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HOW SA'S MINING LAW HOLDS UNIQUE ADVANTAGES FOR CHINESE INVESTORS

Hulme Scholes | 29 August 2023


In a recent statement during the Brics conference, the Chinese delegation opined that South African government procurement processes and Black Economic Empowerment (BEE) policies are potential barriers to Chinese investment in the country. Contrary to this viewpoint, an analysis of South Africa's mining law reveals that Chinese entities enjoy unique advantages when investing, which do not even require citizenship, owing to historical discrimination against Chinese people as a group.


Challenging assumptions


The assertion that BEE impedes Chinese investment prompts a comprehensive investigation into the matter. Contrary to this claim, an analysis of the legal landscape reveals that this purported impediment does not hold true for the mining industry. To understand this, one must first delve into the complexities of the origins of the transformation imperative underpinning South African mining law.


The role of historical disadvantage


At the heart of this issue lies the concept of the need to redress discrimination against Historically Disadvantaged Persons (HDPs), a cornerstone of the Mineral and Petroleum Resources Development Act (MPRD Act) and the Mining Charter. One of the MPRD Act's primary objectives is to promote transformation within the mining sector by ensuring active participation by HDPs.


Importantly, the MPRD Act defines HDPs as individuals, communities, or categories of persons who suffered unfair discrimination prior to the South African Constitution becoming effective. This definition extends beyond nationality or citizenship and encompasses any persons or categories of person subjected to discrimination under the apartheid regime. Belonging to a racial group that was historically discriminated against and not citizenship, is the prerequisite for qualification as an HDP.


China's position as HDPs


While critics may argue that this interpretation runs counter to the spirit of the Mining Charter and the MPRD Act, the ordinary meaning of the words used must be given effect to and applied to the fact that Chinese individuals, irrespective of their citizenship status, are considered HDPs under the MPRD Act and the Mining Charter. This recognition stems from the historical reality that Chinese individuals faced discrimination during the apartheid era, resulting in them being rightfully included in the definition of HDPs.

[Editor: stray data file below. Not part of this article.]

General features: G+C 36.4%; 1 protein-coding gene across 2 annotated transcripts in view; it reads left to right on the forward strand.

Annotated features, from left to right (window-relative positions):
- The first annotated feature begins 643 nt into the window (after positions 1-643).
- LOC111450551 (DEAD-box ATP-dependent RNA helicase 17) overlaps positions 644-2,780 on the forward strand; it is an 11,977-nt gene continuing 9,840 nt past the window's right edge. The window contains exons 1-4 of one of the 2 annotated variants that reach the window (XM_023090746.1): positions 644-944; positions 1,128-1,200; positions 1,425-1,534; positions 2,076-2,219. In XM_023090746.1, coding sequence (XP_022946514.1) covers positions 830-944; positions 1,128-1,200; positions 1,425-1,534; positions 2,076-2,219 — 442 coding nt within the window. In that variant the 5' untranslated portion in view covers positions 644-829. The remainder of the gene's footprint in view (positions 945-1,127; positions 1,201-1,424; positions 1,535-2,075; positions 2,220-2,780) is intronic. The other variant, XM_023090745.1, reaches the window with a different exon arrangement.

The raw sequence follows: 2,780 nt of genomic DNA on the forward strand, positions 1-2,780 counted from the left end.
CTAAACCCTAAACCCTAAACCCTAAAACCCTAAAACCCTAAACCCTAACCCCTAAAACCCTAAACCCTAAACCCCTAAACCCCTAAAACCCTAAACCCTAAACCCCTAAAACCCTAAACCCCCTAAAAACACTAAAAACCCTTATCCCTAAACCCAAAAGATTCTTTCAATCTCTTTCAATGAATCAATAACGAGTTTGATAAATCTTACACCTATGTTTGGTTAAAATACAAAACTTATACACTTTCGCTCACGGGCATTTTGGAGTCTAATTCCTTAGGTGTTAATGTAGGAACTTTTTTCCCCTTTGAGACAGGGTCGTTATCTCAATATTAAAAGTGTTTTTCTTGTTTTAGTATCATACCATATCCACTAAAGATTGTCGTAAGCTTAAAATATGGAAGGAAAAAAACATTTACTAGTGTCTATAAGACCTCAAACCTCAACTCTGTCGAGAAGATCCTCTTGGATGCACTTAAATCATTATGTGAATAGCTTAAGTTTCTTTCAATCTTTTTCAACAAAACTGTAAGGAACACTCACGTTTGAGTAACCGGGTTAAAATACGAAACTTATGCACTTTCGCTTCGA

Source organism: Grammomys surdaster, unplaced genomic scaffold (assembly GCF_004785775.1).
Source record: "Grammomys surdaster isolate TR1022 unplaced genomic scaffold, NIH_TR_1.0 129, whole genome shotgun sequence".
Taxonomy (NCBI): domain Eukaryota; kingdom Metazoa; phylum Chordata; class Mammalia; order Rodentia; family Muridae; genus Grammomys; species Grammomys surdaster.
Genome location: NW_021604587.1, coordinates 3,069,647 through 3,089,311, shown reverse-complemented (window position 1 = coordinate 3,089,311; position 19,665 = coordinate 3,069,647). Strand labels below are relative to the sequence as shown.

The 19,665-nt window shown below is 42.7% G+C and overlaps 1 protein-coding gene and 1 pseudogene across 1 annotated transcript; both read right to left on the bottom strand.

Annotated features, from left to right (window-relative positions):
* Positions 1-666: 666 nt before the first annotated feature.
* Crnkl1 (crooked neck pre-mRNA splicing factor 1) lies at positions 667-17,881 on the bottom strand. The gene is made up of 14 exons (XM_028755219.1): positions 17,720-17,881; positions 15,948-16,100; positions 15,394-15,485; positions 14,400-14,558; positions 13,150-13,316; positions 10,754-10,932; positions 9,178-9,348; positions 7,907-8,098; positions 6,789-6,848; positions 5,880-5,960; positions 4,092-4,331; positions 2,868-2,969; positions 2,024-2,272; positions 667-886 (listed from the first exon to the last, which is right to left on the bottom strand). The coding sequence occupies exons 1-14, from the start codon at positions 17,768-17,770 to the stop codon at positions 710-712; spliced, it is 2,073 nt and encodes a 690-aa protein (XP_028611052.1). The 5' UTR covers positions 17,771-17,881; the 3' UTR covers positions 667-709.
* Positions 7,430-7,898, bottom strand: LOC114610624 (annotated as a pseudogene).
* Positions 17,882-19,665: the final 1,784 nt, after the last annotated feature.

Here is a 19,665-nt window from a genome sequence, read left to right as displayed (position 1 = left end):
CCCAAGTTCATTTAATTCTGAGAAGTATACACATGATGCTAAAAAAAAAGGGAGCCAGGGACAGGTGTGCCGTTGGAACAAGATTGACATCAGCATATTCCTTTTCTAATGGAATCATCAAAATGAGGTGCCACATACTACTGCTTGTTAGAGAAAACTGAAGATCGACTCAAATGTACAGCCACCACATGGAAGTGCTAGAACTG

This interpretation finds reinforcement in a pivotal 2007 High Court judgment which declared that South African Chinese citizens fall within the category of "Black People" as defined by the Employment Equity Act and the Broad-Based Economic Empowerment Act. It is noteworthy, however, that for the purposes of the MPRD Act, Chinese individuals are not required to qualify as South African citizens to be classified as HDPs.


Implications for applications for rights such as Mining Rights, under the MPRD Act


Chinese entities hold a distinct advantage when compared to other foreign entities when applying for such rights under the MPRD Act. All such applicants must facilitate the participation by HDPs in mining activities as a prerequisite for a successful grant of rights, an obligation discharged by adhering to the guidelines in the Mining Charter. Consequently, Chinese individuals and companies intending to apply for mining rights in South Africa are not required to conclude transactions with South African HDPs to fulfill Mining Charter BEE requirements.


A comparison of the Codes of Good Practice for the mining sector's definition of "Historically Disadvantaged South Africans" with the HDP definition of the MPRD Act and the Mining Charter, reveals minimal disparities in substance. The reference to South Africans in the definition in the Codes makes no significant difference.


The future landscape


Anticipating the Department of Mineral Resources and Energy's (DMRE) response to this application of the definition of HDP poses intriguing questions, like those raised when the view is pronounced that white women are also HDPs as they were also discriminated against in pre-Constitution South Africa. The DMRE's stance could oscillate between scepticism and acceptance, influenced by both legal considerations and geopolitical dynamics between South Africa and China. Nevertheless, this interpretation of the definition of HDP could serve as an appealing prospect for the DMRE, potentially encouraging stronger ties with Brics partners and fostering increased investment in South Africa's mineral wealth.


For the same reasons, Indian persons who are not South African citizens have the same advantages, as they also qualify as HDPs for the purposes of the MPRD Act. Whether India or China takes advantage of this nuance in our mining laws in the context of the stronger ties occasioned by Brics, is the question to be ultimately answered. It is also likely that the government will amend the definition of HDPs to limit it to South African citizens if such a trend gains momentum.


‘Disclaimer - The views expressed here are not necessarily those of the BEE CHAMBER’.






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